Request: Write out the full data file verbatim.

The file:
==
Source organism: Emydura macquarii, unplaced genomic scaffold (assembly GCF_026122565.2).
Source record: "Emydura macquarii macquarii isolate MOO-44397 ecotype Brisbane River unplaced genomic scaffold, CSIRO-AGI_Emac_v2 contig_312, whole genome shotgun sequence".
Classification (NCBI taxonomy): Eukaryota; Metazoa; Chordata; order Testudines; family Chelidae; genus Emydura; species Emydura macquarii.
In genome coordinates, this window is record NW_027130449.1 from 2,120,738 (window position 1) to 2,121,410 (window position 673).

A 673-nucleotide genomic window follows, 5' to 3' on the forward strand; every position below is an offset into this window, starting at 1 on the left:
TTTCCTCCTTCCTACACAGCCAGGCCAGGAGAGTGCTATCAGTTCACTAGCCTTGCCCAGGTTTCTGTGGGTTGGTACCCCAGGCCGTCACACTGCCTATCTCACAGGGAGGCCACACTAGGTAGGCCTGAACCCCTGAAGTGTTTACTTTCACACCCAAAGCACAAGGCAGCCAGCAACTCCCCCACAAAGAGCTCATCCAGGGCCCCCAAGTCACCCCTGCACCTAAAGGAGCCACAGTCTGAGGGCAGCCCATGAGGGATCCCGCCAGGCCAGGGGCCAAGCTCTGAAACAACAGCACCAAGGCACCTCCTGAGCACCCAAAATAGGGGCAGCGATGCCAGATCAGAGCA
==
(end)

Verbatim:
Source organism: Emydura macquarii, unplaced genomic scaffold (assembly GCF_026122565.2).
Source record: "Emydura macquarii macquarii isolate MOO-44397 ecotype Brisbane River unplaced genomic scaffold, CSIRO-AGI_Emac_v2 contig_312, whole genome shotgun sequence".
Classification (NCBI taxonomy): Eukaryota; Metazoa; Chordata; order Testudines; family Chelidae; genus Emydura; species Emydura macquarii.
In genome coordinates, this window is record NW_027130449.1 from 2,120,738 (window position 1) to 2,121,410 (window position 673).

A 673-nucleotide genomic window follows, 5' to 3' on the forward strand; every position below is an offset into this window, starting at 1 on the left:
TTTCCTCCTTCCTACACAGCCAGGCCAGGAGAGTGCTATCAGTTCACTAGCCTTGCCCAGGTTTCTGTGGGTTGGTACCCCAGGCCGTCACACTGCCTATCTCACAGGGAGGCCACACTAGGTAGGCCTGAACCCCTGAAGTGTTTACTTTCACACCCAAAGCACAAGGCAGCCAGCAACTCCCCCACAAAGAGCTCATCCAGGGCCCCCAAGTCACCCCTGCACCTAAAGGAGCCACAGTCTGAGGGCAGCCCATGAGGGATCCCGCCAGGCCAGGGGCCAAGCTCTGAAACAACAGCACCAAGGCACCTCCTGAGCACCCAAAATAGGGGCAGCGATGCCAGATCAGAGCA